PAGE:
Good health and well-being is one of the best gifts we can give to our children. It’s a peace of mind that every parents and society aims every single day towards the good economy. Last year, that peace was threatened by the fallout of “Dengvaxia” vaccination program of The Department of Health. It created fear to the public and lessen the trust of parents towards vaccination for children.
That’s why Pediatric doctors all over the country have come together to launch an advocacy to stop the stigma against vaccine programs of the government. It also aimed at restoring the confidence of the public in the globally accepted and effective protocol of childhood vaccination in response to the measles outbreak.
The Pediatric Infectious Disease Society of the Philippines (PIDSP) partnered with the Department of Health to launch the “Save The Future” campaign that seeks to engage in activities that will highlight the safety and efficacy of vaccines provided by the public program. This also promotes the good cause of child vaccination and make it as an essential part towards good child development.
The movement brings together the members of PIDSP as well as the other subspecialty societies of the Philippine Pediatric Society. The PPS, established in 1947, is the oldest medical society of physicians caring for newborns, infants, children and adolescents in the Philippines.
“Addressing the issue of vaccine hesitancy within our individual and collective capacities is a matter of professional as well as personal responsibility being Filipino citizens,” stated PIDSP president Dr. Anna Lisa T. Ong-Lim. “Our movement is a public-private partnership that aims to mobilize our society members to cooperate and collaborate with government stakeholders in making the most of our available vaccine resources and to deploy them properly and effectively.”
In a recent joint letter to its member-doctors and the DOH, the PPS and PIDSP issued an “urgent plea” to “immunize eligible children against vaccine-preventable diseases.” This primarily involves the routine immunization schedule for infants that vaccinates against tuberculosis, diphtheria-pertussis-tetanus, polio, Hemophilus influenza B, hepatitis B and measles from birth to the first year of life.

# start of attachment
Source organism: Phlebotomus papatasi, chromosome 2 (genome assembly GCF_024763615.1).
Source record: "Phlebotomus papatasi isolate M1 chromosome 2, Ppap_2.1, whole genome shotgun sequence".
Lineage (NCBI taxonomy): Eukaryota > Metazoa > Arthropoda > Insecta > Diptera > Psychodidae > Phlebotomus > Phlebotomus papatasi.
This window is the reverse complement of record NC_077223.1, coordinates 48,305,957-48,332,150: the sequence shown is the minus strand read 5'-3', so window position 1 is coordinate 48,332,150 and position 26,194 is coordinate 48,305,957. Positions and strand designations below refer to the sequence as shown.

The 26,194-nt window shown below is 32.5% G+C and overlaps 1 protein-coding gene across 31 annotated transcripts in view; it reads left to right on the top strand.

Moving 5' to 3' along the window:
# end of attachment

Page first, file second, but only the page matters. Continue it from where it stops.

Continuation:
The organizations reminded pediatricians to ensure up-to-date immunization of their patients as part of the primary responsibility of their individual practices. In particular response to the current measles outbreak, PPS and PIDSP also now recommend pediatricians to administer the first dose of measles vaccine to infants starting at the age of 6 months instead of the usual 9 months, as recommended in the country’s Childhood Immunization Schedule. The schedule is determined annually by both societies along with the Philippine Foundation for Vaccination (PFV).
PPS and PIDSP also urged members to collaborate and coordinate with their respective city, municipal or provincial health offices in organizing community-based regular vaccine mission activities to help administer free measles and other vaccines that are available to qualified children, adolescents and even adults.
This online community has also been created at www.facebook.com/SaveTheFuturePH in order to help drive a digital information, education and communication campaign. Visit their social media sites for more updates and news.